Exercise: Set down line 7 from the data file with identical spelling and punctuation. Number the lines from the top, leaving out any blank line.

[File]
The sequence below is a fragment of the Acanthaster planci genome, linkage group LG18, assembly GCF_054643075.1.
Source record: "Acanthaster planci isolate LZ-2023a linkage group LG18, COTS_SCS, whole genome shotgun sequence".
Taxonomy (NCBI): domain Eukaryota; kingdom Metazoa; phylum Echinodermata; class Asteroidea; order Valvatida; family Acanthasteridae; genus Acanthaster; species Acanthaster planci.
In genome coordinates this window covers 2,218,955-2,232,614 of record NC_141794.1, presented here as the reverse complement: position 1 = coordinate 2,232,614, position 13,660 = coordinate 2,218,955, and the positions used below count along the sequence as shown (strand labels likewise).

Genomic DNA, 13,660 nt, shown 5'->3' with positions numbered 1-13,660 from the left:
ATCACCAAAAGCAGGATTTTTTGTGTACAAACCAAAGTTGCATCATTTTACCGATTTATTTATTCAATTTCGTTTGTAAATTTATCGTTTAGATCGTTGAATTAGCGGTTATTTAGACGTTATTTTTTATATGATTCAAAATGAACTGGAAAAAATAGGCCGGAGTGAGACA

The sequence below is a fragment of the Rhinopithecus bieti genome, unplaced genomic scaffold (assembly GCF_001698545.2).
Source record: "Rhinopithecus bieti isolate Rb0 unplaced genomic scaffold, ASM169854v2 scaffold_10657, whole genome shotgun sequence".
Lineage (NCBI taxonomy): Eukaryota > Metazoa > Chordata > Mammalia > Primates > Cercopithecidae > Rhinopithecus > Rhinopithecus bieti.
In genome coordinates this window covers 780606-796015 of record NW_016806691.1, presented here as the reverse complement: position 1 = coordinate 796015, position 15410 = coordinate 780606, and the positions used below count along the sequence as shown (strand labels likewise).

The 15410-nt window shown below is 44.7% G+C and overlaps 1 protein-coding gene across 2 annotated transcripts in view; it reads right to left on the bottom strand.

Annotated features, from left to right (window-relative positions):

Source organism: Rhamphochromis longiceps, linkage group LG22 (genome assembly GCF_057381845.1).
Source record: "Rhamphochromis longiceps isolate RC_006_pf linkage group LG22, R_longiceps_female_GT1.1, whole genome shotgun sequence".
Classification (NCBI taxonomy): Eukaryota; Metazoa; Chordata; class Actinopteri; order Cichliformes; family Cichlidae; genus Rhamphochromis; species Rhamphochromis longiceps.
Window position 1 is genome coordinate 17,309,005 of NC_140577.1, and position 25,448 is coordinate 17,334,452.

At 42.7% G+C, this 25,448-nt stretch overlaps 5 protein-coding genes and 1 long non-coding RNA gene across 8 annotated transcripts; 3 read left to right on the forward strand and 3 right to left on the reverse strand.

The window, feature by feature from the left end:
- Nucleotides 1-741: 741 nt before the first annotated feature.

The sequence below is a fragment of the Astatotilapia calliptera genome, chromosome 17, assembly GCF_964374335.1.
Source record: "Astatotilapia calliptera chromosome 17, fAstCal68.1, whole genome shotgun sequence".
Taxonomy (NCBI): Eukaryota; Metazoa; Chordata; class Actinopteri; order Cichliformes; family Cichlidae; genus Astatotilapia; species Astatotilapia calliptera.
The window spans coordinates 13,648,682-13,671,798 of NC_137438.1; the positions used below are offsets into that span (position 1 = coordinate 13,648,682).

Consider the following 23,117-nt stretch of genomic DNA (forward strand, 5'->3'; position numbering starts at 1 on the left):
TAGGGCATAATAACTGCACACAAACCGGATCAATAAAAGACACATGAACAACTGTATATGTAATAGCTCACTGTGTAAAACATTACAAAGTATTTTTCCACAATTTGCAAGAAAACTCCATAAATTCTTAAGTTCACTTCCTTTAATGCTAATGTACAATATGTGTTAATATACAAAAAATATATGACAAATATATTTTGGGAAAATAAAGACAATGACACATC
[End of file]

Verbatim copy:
The sequence below is a fragment of the Rhinopithecus bieti genome, unplaced genomic scaffold (assembly GCF_001698545.2).